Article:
A conversation with Bristol producer Guido, about his latest creative movements: his State of Joy label, his city's 'purple' sound, the controversy caused by the word 'dubstep', and how he learned to write orchestrations with the music from the “Final Fantasy” video game.
When the latest generation of dance music producers came out of Bristol in the late 00s, led by the overly colourful sounds of Joker, the excitement and anticipation was palpable both on dance-floors and on paper. Riding high on the rising popularity of dubstep and the temporary mainstream acceptance of grime, young producers such as Joker, Gemmy and Guido were giving the public and pundits alike a refreshing take on sounds that were still relatively new yet already mutating, one of many early signs of just how fast the internet would make the music world turn by the 2010’s.
Five years on – or less in the case of Gemmy and Guido – and this new generation has come of age, maturing and diverging from their original cohesion, which had earned the trio the nickname of ‘Purple’ ( see Joker’s interviews circa 2009). Joker is now signed to 4AD and has found popular acclaim while Gemmy and Guido have continued to work in and around the dubstep scene, pulling at the genre’s seams in their own ways, following their respective official debuts on Peverelist’s Punch Drunk label.
Coming of age as an artist in an incredibly noisy and fast moving music world has the potential to be difficult. What marks these three producers apart from many in that regard is how they capitalised, in their own way, on what made their sound originally so appealing – the melodies and their colourful qualities. In the case of Guido he first showed this potential via his debut album, 2010’s “ Anidea”, on which he displayed melodic flair and writing that could sustain a full dance music album without sounding tired, no mean feat considering how watered down the genre was becoming at that point. Since then he has quietly but steadily continued to refine a more personal sound and after a quiet 2011 has released two new singles this year on his own State of Joy label. Part of the Multiverse music group, State of Joy – alongside Gemmy’s own World of Wonder label – is the latest sign that this new generation is moving ahead on its own terms and forging its own path, with help from friends of course.
While a degree of attention in Bristol is currently focused more – for some – towards slower tempos and productions that live somewhere between house, techno and dubstep, Guido has already released two of the more solid dubstep-flavoured 12” singles this year, including “Flow” with Jay Wilcox (which this writer feels deserved to be a pop crossover success in the charts). He has also been hard at work transferring his music to a live stage, sans the knob twiddling and pad bashing, but with a full band. As such, PlayGround decided to catch up with the man over the phone to find out a bit more about where he came from and where he’s going - including the live band, being tagged as this or that genre and learning to play melodies thanks to the best role playing franchise in video game history.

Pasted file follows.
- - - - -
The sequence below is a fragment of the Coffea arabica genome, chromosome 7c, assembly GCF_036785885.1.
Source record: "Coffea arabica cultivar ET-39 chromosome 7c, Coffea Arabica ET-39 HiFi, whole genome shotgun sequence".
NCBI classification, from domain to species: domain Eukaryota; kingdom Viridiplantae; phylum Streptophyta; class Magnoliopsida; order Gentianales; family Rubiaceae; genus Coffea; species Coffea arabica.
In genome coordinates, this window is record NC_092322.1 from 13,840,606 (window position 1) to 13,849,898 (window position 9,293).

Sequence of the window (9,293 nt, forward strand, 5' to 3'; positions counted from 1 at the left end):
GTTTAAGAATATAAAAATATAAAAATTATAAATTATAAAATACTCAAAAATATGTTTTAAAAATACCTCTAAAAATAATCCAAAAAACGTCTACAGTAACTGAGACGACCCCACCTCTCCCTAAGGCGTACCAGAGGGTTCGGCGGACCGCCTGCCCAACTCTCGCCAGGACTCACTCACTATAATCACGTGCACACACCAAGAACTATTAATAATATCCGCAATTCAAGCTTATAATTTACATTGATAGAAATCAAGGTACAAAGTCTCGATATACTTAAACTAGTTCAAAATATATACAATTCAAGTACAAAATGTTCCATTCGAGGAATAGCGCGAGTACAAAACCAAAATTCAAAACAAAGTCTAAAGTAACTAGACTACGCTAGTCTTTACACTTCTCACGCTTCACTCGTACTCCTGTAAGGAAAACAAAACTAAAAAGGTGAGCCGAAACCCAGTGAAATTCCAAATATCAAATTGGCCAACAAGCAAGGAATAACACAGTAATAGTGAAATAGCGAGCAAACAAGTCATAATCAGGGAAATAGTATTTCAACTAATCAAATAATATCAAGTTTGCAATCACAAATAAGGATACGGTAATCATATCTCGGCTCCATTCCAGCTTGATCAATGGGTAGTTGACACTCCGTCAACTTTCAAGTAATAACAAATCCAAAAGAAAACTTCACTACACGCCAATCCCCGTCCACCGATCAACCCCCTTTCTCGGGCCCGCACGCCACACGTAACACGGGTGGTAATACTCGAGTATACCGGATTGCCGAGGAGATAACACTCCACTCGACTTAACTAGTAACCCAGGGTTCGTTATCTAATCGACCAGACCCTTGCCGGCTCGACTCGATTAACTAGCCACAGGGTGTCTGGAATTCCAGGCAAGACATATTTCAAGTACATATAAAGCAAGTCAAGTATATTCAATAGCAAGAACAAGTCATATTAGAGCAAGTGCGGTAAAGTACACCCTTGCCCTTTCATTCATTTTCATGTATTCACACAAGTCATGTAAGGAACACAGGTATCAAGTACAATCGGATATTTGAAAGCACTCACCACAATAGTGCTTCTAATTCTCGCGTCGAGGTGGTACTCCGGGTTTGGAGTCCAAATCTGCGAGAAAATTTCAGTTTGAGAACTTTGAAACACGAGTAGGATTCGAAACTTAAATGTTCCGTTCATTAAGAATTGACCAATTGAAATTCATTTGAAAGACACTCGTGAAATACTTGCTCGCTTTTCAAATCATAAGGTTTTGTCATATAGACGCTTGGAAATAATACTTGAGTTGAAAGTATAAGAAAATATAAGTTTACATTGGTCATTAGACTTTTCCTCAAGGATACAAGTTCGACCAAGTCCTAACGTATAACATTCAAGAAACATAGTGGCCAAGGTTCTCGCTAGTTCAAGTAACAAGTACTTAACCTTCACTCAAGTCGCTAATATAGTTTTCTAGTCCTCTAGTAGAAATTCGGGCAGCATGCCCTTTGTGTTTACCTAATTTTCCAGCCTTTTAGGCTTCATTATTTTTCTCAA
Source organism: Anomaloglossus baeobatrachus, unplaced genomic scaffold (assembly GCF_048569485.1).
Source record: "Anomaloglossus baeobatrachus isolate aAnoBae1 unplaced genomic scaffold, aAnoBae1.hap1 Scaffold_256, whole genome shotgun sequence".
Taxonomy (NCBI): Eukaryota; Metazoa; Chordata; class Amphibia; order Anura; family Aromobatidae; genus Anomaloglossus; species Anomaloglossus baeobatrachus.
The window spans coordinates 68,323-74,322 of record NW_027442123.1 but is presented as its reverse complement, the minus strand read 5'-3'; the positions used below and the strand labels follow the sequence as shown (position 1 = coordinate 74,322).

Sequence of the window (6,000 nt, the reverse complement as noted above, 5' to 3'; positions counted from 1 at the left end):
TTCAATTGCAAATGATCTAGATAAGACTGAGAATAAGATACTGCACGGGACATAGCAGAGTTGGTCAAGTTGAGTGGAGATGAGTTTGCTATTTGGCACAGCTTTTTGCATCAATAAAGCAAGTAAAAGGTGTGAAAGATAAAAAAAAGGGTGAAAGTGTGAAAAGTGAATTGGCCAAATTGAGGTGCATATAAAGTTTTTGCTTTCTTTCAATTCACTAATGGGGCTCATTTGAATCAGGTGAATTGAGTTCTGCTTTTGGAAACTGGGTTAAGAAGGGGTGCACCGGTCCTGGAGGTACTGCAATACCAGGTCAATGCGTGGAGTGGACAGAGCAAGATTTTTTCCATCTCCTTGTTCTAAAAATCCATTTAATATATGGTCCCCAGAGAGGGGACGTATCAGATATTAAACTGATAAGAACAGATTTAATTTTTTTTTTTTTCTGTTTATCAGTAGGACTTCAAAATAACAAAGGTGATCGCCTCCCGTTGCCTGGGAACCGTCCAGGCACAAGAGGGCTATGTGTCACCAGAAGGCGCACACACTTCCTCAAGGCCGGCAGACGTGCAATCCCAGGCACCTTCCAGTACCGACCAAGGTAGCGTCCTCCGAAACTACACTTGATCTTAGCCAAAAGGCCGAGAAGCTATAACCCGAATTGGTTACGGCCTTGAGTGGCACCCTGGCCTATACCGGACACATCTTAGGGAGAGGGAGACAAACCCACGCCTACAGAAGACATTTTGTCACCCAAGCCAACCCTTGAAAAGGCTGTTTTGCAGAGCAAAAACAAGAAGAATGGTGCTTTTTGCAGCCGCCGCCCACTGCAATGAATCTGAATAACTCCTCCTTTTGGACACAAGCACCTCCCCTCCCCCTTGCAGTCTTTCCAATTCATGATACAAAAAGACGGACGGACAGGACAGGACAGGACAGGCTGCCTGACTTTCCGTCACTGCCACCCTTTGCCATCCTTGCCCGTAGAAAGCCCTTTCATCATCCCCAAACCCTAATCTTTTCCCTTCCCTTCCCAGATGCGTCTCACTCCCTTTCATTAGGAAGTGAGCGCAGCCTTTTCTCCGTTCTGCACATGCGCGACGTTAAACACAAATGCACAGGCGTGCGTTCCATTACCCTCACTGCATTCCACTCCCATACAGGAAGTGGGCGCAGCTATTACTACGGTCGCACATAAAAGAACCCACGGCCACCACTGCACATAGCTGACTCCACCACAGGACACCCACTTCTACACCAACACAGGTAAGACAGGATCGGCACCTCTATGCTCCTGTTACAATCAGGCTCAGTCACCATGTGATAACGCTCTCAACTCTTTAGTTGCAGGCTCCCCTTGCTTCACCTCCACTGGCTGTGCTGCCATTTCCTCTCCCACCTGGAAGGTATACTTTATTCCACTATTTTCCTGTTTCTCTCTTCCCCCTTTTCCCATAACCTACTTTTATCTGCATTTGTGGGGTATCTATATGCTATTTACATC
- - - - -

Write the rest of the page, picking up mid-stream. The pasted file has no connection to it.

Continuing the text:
We originally tried to get a mix from Guido to go along with this piece but it wasn't possible. As we got the piece together however Guido got in touch to say that a video for his new live project, which we discussed in the interview, was being finished. So to go along with this “introduction to Guido” you can now watch exclusively the first video of the live band performing “Anidea”, the title track from Guido's debut album. The band features Guido on keys, Typesun on drums, Will from A Future Without on bass and Marcus on guitar. Venues and bookers, you know what to do: these guys need to spread their gospel far and wide!
So who’s Guido, where does he come from and how did he get started in music?
I started making music as a hobby during secondary school. I used Fruity Loops, and started making beats on that. A lot of my friends were into making music at the time, people like Joker and others, and we basically went from there. We went to a few places around Bristol to do this. There was a place called The Basement Studio where you could go and use a computer to make beats. I’ve been at it since then really.
What year was that?
It would have been 2003 or 2004 onwards. That’s basically how I discovered music-making programs on computers; I can’t specifically remember why I downloaded FL Studio though.
Well it was the program of choice for many people at the time, especially when you were getting started.
Yeah and also it was tiny, not even 10mb so you could download it easily.
So are you Bristol born and bred?
Sort of. I was born in Redhill, which is in Surrey, and moved to Bristol when I was three years old and I’ve been there since.
Do you have any classical training in terms of music?
Not really. I had piano lessons when I was young. I had two different teachers over a period of a few years, with breaks in between. One was more classical and one was more jazz. I used to download sheet music online, Final Fantasy sheet music, and would take it to them and they’d teach me how to play it. I then continued to do that but teaching myself how to play it.
"The music I was influenced by when I started was mainly grime"
Which Final Fantasy game did you download the sheet music for?
All of them I think. I’m a big fan. I think the reason I really liked the music from that series is that the guy who originally wrote it had no musical training whatsoever, he was self-taught [ed note: the composer in question is Nobuo Uematsu]. I only found out later on that he was self-taught but I always thought it was interesting, this idea of not being classically trained and so approaching music from a different angle. You bring your own formula to it, it’s quite romantic. You just write the music without thinking too much about it.